Leadership isn’t something you wait to do when you become a CEO. Lead now or forever hold your place!
I was in D.C. facilitating a strategic planning meeting. The new CEO walked into the room, sat down with the senior managers and said, "I’d like each of you to give me an estimate of the percent of time you spend managing operations and the percent you spend identifying strategic opportunities to improve the organization."
One by one they replied and a pattern became clear. They were spending about 80% of their time attending to existing operations and 20% on strategic opportunities.
"Not good enough. I expect you to spend 70% looking for strategic opportunities to improve the organization’s margin, service and market share and 30% on operations," he challenged.
I knew these managers. Their VP described all of them as good performers. "After all," he said, "they meet their goals every year." And several of them were focused on changing and improving their operations – though several of them were not. Yet even those who were focused on operational improvements didn’t describe themselves as identifying strategic opportunities to improve margin, service and market share.
Why? Is it because they weren’t making strategic improvements to impact key metrics? Not necessarily. But certainly, it’s because they didn’t understand the business of their business and couldn’t describe the clear line of sight between what they were doing and the key outcomes of the organization.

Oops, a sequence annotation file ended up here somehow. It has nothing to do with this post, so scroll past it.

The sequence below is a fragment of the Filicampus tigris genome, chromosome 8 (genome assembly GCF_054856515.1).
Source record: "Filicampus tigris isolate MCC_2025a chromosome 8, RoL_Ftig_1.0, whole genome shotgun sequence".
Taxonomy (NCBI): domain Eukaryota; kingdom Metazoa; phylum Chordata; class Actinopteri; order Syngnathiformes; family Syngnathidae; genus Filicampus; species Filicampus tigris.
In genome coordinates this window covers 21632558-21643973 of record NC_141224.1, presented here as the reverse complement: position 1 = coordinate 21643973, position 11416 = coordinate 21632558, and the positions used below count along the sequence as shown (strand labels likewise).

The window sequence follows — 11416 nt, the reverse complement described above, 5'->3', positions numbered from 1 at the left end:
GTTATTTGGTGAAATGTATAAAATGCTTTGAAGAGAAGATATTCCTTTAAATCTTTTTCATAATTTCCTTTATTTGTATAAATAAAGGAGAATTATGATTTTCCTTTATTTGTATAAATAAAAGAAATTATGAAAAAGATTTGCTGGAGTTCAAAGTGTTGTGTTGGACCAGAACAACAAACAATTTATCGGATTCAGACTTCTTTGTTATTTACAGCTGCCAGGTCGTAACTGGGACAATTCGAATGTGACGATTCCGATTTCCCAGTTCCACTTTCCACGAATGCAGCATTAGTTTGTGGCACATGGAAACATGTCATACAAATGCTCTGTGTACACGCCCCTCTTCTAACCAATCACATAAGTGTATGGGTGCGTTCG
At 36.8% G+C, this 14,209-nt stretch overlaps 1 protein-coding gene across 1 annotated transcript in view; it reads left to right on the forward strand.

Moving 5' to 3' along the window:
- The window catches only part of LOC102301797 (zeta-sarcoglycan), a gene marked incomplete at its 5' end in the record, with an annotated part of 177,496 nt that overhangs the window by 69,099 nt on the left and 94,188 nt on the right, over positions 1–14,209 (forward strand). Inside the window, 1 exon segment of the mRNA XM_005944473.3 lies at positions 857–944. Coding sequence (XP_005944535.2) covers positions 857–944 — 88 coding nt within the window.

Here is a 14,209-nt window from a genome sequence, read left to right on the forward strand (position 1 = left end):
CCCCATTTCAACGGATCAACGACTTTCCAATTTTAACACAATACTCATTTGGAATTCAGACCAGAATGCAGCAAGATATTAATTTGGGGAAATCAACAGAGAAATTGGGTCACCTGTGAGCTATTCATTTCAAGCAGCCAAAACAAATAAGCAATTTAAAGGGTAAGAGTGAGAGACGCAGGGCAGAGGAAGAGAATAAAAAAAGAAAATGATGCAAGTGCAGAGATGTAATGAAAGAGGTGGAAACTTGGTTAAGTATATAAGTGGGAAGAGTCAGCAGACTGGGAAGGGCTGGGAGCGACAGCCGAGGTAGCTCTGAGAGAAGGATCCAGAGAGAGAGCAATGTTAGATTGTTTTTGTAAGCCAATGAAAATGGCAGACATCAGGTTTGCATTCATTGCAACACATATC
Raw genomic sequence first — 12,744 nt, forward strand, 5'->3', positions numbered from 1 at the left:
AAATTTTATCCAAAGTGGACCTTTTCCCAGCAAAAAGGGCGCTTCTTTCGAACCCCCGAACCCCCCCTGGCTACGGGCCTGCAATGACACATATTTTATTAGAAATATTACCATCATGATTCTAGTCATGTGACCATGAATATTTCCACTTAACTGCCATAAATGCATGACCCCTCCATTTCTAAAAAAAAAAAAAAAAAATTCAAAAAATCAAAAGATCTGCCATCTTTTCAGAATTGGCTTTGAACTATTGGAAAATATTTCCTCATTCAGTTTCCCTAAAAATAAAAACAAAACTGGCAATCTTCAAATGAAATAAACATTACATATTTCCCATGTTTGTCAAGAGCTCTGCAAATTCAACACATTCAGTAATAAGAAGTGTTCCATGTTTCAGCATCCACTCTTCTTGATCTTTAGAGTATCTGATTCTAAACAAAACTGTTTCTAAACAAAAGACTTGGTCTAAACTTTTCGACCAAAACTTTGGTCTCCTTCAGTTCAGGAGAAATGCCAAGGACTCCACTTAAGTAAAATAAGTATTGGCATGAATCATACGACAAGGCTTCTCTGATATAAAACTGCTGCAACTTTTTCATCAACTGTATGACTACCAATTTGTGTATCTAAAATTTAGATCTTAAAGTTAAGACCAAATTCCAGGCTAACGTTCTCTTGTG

Can these managers be described as leading? In the eyes of the CEO, no. Can they become good leaders? In some cases, yes.
What will it take?
Great leaders, at any level of the organization (from individual contributor, to supervisor, to manager to executive) understand with increasing clarity the business of their business. They know what key measures are indicators of organizational performance. They know how they and their reporting teams drive those metrics. They are able to conceptualize their work in this larger strategic context and to seek the right opportunities for driving measures in the right direction.
Without this understanding, no matter how good your performance is, no matter how well you hit your numbers, no matter how frequently you meet deadlines, no matter how many hours you invest; you are ultimately not going to be viewed as a leader. You will be stuck right where you are!
So, no matter your current level in the organization, learn the business of your business. What’s the process stream that generates cash? Who are your key external stakeholders and how do they measure your organization’s performance? What are the key internal indicators of organizational performance and where you can find them? What customers is your business targeting and what are the organization’s acquisition and retention strategies?
Then, whether you are an individual contributor or have reporting staff(s), learn how to view your responsibilities in this larger strategic context. Ask yourself questions such as:
Can I draw a direct line between what I’m responsible for and those measures? Do I make this direct line clear to my reporting staffs and/or colleagues?
Do I treat as high priority my activities that have the greatest impact on these measures? Do I help my reporting staffs and/or colleagues stay focused on these priorities
Am I focused on improving processes in order to drive these measures? Do I keep my staff and/or colleagues focused on improving processes to drive these measures?
If you can answer yes to these questions, you are positioned to lead. If you can’t, you aren’t.
In other words, learn the business of your business and lead now, or forever hold your place!